Friday, November 20, 2020
The Imagine RA program aims to strengthen relationships between Canadian rheumatoid arthritis (RA) advocates and raise their voices to inspire others in the community to seek a better condition experience. Sharing insights and personal strategies for thriving with RA, advocates – collectively known as the Imagine RA Network – fuel meaningful conversation among peers and work to generate awareness of RA among the general public.
Advocate and Imagine RA Network member Sharon Hunter shares her story on finding ways to succeed in her professional field while accommodating her condition, and her journey to becoming and RA advocate.
Carpe Diem: Rise in Remote Connecting a Boon for those Living with RA
Written by: Sharon Hunter, SCMP
As a corporate communications professional living with rheumatoid arthritis (RA), I’ve experienced the challenge of creating more inclusive company culture for persons with disabilities from both sides of the issue.
Diversity and inclusion are a hot topic in corporate affairs today. Companies are proud of their commitment to equal opportunity employment, implementing a range of policies and accommodations for persons with disabilities. Despite progress toward more flexible work environments, many companies have been stuck in the mindset that productivity requires daily on-site presence within a specific timeframe. From my perspective. for some persons living with RA, this can be the biggest obstacle to maintaining full-time employment.
Rheumatoid arthritis, for the most part, is an invisible disability. The unpredictable nature of painful chronic symptoms can make the traditional 9-to-5 workday and a daily commute both physically and mentally intolerable.
If there is a silver lining to the impact of this pandemic, it is the large-scale adoption of remote work arrangements. Companies who would never have considered it before are surprised to see it works, despite some challenges to maintaining team culture.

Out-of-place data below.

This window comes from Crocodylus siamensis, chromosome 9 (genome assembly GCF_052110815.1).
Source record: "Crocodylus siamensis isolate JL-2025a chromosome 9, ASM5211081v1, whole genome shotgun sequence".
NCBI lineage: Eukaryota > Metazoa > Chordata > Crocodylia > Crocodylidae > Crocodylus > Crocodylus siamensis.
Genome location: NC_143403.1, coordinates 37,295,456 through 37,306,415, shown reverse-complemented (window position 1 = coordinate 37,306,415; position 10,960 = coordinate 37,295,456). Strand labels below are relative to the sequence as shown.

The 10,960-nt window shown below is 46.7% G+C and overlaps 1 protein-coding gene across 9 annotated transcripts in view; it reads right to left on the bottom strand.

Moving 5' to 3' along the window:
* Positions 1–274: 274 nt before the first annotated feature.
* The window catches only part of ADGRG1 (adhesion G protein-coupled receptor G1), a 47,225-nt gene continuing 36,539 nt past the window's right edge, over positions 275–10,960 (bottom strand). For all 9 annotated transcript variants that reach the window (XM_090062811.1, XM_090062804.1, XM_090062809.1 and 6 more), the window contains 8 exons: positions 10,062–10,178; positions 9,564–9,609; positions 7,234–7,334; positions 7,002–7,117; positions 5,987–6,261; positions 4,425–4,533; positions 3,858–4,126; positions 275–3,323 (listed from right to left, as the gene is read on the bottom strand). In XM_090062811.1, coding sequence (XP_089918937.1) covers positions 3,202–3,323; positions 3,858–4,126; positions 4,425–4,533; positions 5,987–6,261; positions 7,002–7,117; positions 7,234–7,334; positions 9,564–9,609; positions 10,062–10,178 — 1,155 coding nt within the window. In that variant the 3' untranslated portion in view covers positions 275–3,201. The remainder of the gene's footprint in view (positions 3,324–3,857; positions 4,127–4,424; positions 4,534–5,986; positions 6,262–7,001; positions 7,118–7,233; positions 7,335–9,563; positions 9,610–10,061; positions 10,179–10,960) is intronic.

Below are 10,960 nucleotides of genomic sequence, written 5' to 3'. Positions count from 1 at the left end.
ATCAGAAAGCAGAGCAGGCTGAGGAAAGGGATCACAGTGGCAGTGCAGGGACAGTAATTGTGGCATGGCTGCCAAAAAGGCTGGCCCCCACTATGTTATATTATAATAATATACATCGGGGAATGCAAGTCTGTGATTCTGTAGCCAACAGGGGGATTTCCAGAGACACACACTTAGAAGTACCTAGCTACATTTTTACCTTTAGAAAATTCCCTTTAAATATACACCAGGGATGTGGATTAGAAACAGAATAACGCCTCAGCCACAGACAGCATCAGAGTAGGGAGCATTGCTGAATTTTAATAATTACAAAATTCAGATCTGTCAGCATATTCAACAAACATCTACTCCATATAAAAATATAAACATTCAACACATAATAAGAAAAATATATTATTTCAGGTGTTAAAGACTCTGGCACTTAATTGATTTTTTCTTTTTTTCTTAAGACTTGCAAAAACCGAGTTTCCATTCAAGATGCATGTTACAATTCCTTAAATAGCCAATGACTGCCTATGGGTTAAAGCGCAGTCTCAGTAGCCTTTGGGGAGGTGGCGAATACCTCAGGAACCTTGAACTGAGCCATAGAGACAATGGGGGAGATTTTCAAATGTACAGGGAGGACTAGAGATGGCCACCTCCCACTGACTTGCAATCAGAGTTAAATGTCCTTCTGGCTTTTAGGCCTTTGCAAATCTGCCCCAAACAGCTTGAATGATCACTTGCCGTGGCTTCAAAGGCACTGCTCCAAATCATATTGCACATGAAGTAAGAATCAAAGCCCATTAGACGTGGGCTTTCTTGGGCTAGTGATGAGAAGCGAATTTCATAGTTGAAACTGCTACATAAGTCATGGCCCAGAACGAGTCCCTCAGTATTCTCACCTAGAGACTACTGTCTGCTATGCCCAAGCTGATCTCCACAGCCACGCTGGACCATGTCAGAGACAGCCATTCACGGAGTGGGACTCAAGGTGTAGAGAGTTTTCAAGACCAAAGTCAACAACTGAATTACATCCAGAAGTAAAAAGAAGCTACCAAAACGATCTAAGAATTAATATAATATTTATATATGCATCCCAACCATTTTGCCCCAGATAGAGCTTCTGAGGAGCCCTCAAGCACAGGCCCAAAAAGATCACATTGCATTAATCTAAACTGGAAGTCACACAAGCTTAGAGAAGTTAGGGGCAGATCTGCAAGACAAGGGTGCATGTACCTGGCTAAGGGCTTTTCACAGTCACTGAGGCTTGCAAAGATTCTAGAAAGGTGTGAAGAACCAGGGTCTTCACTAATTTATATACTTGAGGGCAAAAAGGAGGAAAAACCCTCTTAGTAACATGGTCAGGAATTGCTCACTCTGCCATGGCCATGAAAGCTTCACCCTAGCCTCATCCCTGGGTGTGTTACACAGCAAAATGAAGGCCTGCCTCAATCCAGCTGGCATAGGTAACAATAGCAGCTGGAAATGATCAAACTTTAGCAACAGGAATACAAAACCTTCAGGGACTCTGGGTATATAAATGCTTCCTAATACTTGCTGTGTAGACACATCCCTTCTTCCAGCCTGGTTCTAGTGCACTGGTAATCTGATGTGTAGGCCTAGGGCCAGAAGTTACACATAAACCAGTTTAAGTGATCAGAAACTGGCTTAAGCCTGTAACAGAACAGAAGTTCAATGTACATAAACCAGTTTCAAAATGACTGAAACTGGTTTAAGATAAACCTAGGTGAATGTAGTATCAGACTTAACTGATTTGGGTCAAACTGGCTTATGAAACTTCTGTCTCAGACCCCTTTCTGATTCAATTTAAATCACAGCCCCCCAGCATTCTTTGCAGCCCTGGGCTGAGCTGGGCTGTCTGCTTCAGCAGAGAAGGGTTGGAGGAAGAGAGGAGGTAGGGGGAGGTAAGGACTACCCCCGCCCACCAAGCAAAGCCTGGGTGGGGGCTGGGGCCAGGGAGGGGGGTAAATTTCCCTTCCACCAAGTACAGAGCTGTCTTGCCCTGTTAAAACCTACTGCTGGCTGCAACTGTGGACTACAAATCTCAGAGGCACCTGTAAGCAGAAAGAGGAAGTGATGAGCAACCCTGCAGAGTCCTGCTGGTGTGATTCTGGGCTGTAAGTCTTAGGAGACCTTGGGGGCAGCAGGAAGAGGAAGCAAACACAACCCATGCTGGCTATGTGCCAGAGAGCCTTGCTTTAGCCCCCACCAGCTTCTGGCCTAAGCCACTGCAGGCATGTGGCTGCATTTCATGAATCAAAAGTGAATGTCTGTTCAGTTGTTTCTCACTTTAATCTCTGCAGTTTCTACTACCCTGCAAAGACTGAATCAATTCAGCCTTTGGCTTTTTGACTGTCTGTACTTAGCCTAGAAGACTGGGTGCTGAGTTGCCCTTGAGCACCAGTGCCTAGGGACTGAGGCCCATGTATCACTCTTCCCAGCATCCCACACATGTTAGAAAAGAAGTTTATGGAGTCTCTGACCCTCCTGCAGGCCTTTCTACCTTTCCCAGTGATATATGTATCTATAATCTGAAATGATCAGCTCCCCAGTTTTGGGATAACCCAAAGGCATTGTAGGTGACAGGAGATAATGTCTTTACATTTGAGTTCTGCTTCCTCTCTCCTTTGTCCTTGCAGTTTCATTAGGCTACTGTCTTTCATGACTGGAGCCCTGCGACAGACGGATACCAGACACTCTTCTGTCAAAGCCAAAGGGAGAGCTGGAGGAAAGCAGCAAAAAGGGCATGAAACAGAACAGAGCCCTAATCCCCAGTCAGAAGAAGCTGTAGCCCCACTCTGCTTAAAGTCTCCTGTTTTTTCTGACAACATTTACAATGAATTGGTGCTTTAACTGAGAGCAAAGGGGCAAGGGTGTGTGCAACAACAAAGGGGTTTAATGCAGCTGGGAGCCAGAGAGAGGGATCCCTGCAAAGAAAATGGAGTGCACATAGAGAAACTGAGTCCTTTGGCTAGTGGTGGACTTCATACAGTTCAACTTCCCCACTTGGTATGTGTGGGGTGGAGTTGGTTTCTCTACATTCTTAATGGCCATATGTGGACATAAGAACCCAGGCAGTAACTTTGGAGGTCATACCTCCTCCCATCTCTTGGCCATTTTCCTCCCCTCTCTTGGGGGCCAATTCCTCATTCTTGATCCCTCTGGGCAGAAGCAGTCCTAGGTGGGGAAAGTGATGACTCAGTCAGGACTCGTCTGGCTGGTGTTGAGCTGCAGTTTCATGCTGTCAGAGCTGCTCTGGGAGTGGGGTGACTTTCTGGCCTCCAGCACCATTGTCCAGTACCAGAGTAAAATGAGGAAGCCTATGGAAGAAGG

For some, the widespread switch to remote working and uncertainty about the future has been a stressful and uncomfortable change. In many ways, this reflects the challenge to adjusting to life with RA. Both require a new mindset, an adjustment of routine and an acceptance to focus on the things that you can control. This can be hugely improved by maintaining strong, positive connections with others both personally and professionally.
I feel lucky. I moved into self-employment over 20 years ago as a lifestyle choice when I started my family. I’ve lived the evolution of platforms that make virtual collaboration possible. It’s not about the tools. It is and always has been about people connecting with people to co-create new things.
Since receiving an official RA diagnosis seven years ago, I continued my professional activities while adapting to living as an immunocompromised person. It did not stop me from travelling the world to speak at conferences, deliver workshops and develop a global network of trusted colleagues. It did require a mindful approach to pacing myself, asking for help sometimes and saying “no” gracefully yet firmly when needed. Today, I feel resilient and uniquely prepared to face the uncertainty of what lies ahead.
In the past, I kept my condition fairly private. As a self-employed professional, I was afraid misconceptions about RA would negatively impact my career opportunities. This year, I’m starting to share my RA story in the hope that my experience may inspire others in these challenging times. I joined the Imagine RA Network*, a group of individuals who come together to share experiences and support the broader RA community. I look forward to playing a part in fostering a vibrant RA community in Canada.
Reports suggest some companies will continue to offer remote work alternatives post-pandemic. For people living with RA, this shift levels the playing field of opportunity to excel and do their best work. When given the space and support to adapt and connect, individuals with RA will be prepared to succeed – personally and professionally.
It is truly time to seize the day.
*Disclosure: The Imagine RA workshop was organized by Pfizer Canada and participants were compensated for their time spent participating in the workshop.